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The daily phoenix. [volume] (Columbia, S.C.) 1865-1878, November 07, 1867, Image 2

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"?nraday Morning, Ko?. 7/1867.
?sr;r.~:.i -^-_rrr~ tr-.- . -, ? ' '
SoulU> ru IlpHtf EipcnaitttW?, ;
%Vhe Jaw of tho last Congress, to
jndBove tho suffering Qt tho-South,
^? ?signed bj tho President, on the
3BKh of last J\farch, and orders to
?eftaco operations ander it were is
nmaA to 'tho Bureau, on tho 2?th
Jka?gttst.' Relief was, therefore, af
/ Spaded ?o tho people of tho South,
?without i regard to oolor, race or sex,
%f$MX 4i period of about five months.
greater part of the reports of
'?e^ig?nt? having been received, it
?tay be somewhat interesting to note
%3*c dostr?bution of this Government
F?&ini? received $12,850; North
karolina $32,500; South Carolina
*U)4,500; Georgia $126,100; Alabama
#.?,900; Florida $1,000; Mississippi
306,009; Louisiana $25,000; Tennes
??$10,000, and Arkansas $12,000
.-???king a total of about $441,650.
At the last reports, small portions
-?of dais money were yet on, hand, but
dt xi believed that every dollar of it
?tMwH 'he required to settle the out
csSarading bills. From a summing up
'?rf .the reports, it is supposed that
<*e4ween 75,000 and 80,000 different
^parsons were relieved, some of whom
were supported for weeks, and others
'probably for months. More than
?stff of the people relieved were
?fcites. The supplies furnished were
??inly born and pork. The returns
/jude to the Bureau, give an aggre
^gateof about 850,0Q0 pounds of pork,
awod About 120,000 bushels of corn.
< "lt will bo seen from the returns,
xSka? 'Georgia and South Carolina
-T&ere the -largest beneficiaries. This
??? be accounted for by the passage
?af General Sherman's large army
through almost every section of. both
States. They certainly were the
^greatest sufferers, near the close of
?bo nvar, ?rad hence required more
from the Government
?jnlnous Sigas.
" Wo see it stated that the whites of
-Abe South have lately been asking
iih? Government for more troops, to
preserve-order and prevent riots and
-InsarrectiouB. At the same time, the
??oogreasional Executive Republican
Oommitteo have received appeals
A&cuaa-the freedmen, saying that they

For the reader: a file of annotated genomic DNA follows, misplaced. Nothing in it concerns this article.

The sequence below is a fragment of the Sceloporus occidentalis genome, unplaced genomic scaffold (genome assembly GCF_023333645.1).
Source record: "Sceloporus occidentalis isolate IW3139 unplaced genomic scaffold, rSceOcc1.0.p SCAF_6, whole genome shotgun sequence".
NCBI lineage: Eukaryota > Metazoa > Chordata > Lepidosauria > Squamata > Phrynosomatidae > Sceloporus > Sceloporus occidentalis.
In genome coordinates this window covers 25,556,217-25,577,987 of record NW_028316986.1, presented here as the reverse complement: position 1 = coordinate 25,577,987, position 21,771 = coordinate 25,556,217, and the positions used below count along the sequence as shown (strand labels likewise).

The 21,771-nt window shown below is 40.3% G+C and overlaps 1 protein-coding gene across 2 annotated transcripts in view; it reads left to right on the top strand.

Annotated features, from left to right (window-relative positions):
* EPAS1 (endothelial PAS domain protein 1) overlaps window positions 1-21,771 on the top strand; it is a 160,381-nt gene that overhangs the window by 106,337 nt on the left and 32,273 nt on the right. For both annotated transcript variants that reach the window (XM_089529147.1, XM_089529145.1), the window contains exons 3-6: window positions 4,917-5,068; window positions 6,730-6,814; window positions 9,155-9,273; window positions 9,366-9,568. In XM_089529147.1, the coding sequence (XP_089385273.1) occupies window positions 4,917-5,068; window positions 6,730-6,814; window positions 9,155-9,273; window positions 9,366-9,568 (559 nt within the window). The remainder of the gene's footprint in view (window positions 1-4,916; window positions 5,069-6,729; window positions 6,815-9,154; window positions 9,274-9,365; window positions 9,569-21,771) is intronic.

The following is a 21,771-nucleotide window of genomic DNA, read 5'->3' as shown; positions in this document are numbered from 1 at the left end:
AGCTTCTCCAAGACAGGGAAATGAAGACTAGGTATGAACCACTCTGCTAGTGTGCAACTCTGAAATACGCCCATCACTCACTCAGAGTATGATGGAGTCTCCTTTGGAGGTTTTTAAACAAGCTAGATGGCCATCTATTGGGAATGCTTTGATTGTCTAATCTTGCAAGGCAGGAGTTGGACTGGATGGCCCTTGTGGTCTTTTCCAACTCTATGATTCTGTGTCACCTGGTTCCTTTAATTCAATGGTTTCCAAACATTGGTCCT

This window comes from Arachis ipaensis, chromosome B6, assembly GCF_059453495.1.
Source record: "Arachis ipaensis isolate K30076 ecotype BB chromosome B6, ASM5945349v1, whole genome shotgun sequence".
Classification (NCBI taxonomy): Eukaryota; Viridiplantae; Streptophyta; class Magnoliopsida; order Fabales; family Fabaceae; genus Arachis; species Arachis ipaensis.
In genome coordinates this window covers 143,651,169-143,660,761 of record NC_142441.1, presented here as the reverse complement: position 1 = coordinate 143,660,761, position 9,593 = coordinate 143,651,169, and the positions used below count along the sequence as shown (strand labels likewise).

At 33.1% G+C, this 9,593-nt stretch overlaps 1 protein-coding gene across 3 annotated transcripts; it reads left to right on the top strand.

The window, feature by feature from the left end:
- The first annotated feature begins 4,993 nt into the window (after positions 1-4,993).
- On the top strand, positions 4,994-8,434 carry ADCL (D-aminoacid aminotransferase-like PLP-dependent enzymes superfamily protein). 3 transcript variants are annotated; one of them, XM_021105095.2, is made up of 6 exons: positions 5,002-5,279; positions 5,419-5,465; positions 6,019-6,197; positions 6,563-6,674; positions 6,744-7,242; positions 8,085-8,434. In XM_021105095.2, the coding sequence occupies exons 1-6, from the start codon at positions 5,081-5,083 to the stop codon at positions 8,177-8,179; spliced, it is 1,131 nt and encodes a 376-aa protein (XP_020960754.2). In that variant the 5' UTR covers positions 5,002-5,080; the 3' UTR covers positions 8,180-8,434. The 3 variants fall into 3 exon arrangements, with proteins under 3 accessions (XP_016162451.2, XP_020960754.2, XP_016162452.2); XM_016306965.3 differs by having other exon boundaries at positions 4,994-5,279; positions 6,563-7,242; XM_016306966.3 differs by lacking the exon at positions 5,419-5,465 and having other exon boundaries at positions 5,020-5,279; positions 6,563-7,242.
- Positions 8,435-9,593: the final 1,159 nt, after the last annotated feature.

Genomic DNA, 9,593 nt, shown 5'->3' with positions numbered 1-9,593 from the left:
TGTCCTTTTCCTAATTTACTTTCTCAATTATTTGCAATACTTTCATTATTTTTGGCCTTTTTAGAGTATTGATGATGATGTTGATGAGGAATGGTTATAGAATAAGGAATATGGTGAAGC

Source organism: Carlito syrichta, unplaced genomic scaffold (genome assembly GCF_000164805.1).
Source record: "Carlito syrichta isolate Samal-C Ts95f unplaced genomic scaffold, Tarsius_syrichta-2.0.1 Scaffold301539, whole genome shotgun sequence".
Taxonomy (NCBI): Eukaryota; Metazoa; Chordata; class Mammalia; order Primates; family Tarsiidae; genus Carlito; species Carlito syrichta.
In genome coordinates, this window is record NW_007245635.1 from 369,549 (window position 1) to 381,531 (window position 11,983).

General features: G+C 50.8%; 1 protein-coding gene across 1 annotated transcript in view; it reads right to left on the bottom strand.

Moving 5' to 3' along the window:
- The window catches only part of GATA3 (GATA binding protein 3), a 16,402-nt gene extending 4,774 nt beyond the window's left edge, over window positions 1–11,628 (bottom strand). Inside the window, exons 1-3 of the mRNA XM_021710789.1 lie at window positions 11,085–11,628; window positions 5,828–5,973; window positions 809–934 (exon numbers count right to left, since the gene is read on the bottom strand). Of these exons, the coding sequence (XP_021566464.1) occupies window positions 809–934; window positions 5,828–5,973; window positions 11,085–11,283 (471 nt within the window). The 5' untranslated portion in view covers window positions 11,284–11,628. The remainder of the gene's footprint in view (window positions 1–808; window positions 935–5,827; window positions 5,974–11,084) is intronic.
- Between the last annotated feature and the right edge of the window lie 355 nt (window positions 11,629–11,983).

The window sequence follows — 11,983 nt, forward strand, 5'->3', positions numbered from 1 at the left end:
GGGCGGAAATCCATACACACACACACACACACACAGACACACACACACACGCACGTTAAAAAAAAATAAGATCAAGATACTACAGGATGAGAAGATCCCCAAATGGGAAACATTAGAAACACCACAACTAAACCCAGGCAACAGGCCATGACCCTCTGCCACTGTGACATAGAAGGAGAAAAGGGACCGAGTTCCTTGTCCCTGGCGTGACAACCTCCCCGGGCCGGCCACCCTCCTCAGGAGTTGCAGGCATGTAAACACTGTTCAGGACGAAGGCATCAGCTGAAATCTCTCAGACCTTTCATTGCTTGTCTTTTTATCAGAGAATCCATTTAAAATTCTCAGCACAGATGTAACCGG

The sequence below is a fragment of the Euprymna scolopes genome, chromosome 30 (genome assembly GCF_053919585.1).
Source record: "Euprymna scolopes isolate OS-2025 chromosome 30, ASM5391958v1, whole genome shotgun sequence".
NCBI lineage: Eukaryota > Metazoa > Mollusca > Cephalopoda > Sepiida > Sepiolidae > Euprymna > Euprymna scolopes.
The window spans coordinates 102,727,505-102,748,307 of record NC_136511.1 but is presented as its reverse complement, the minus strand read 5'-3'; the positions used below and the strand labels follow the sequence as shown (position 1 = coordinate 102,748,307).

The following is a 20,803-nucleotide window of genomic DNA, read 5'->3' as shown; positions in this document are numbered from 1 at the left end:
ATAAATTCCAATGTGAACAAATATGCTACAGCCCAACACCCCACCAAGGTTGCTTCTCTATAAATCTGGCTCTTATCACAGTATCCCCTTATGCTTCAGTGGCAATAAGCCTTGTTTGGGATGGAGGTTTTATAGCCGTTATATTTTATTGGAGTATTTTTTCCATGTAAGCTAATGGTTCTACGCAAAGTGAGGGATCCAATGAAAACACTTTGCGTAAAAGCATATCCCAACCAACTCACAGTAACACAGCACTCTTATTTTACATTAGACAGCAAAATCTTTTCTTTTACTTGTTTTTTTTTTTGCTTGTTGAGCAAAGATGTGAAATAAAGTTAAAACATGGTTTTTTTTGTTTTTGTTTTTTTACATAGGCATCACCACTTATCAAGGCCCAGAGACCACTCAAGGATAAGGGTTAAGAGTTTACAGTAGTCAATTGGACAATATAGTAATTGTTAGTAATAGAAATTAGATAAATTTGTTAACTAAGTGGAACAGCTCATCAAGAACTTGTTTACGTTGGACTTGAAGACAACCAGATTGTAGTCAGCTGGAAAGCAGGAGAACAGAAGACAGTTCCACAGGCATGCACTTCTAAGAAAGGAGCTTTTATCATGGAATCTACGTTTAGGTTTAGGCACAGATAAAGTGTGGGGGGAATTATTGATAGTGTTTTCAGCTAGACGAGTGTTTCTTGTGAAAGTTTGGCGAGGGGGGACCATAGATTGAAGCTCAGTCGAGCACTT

. """?fcand in fear of violence, and sug
vgesting that they be allowed to form
?E.tary companies." The New York
?m?, in noticing these appeals, says:
'.lAll -this is exceedingly painful
-stud ominous nows for those who
?seek the welfare of both races in the
. ' Southland who have labored to se?
care such harmony of feeling as
would enable thom to live and labor
?stgetber for all time to come. These
Abinga aro appalling. They forebode
ta future which we would rather not
- ootitemplate, and whose horrors can
? ?o?3y .be averted by statesmanship
! ?o? .wisdom, not merely on the part
?-?ff vihe Government, but on the part
?of tho governing people of the United
?Plieso reports, we think, are all
<?3X?ggerated ; but if any trouble or
'Jxfficulty should arise, the blame
mernot be laid at the door of either
. rae? South. Tho whites wero, and
.arfiOi are, wi?lmg to give to the freed
non all their political rights and
.privileges, which we believe the
USwedmen-if not interfered with by
..emissaries of the Republican party
i??uuld have acted harmoniously with
afceir old friends, in whom they had
^ann?donco, until destroyed by the
?eSbrts alluded to.
Work World says:
. -"We think that the Richmond En
egmrer, which stiffly advised inaotion,
?winced more sagacity than the Rich
oBkond Whig, which counselled all tho
xsa&istered whites to vote. There
vs8 Bo possibility of beating the ra
<flioals if the full negro vote was
^Bolled; and the most effective modo
?di .opposition would have been the
total abstention."
It proceeds to give excellent rea?
rons for this decision, and concludes
M frtllrtWK
."There was no good reason why
conservatives should vote, unless in
Sic hope of defeating the conven?
tion. It would have been wiser to
^oxurendei' the whole business to tho
?egro , party, whoso extravagance,
?faeii acting without any check,
snight lead them into blunders which
~VY?uld recoil to their disadvantage."
Tbe-civivlizod world will hear with
profound regret of tho death of tho
i&ight Hon Wm. Parsons, Earl of
?U/s*e, a name that will be ever dis
rt&aguished in the annals o? astro'u?
i liffice open during tho week froto 8)4
a. no. to _ p. in. O? Sundays, from
IK to 2M i>. ?.
The Charleston and Western mail?
?re open for delivery at 2 p. m., ?nd
oloae at 9 a. rb.
Northern-Open for delivery nt
?0}4 a, m. J closes at 1 p. m.
Grc__vil]es-4Dpen for delivery at 3
p. m., closes ?t 8 p. m.
-i-i-. -
A speciol despatch to the Nov*" York
Herald, of Saturday, speaking of the
apprehended difficulties between the
races at tho South during the elec?
tions, says:
It is not impossible, either, that
the wild fanatical harangues of Hun
nicut ? Go., will be checked by exe?
cutive orders, for such inflummat^ry
utterances aro regarded by tho Presi?
dent os certain, if allowed much fur?
ther indulgence, to load to violence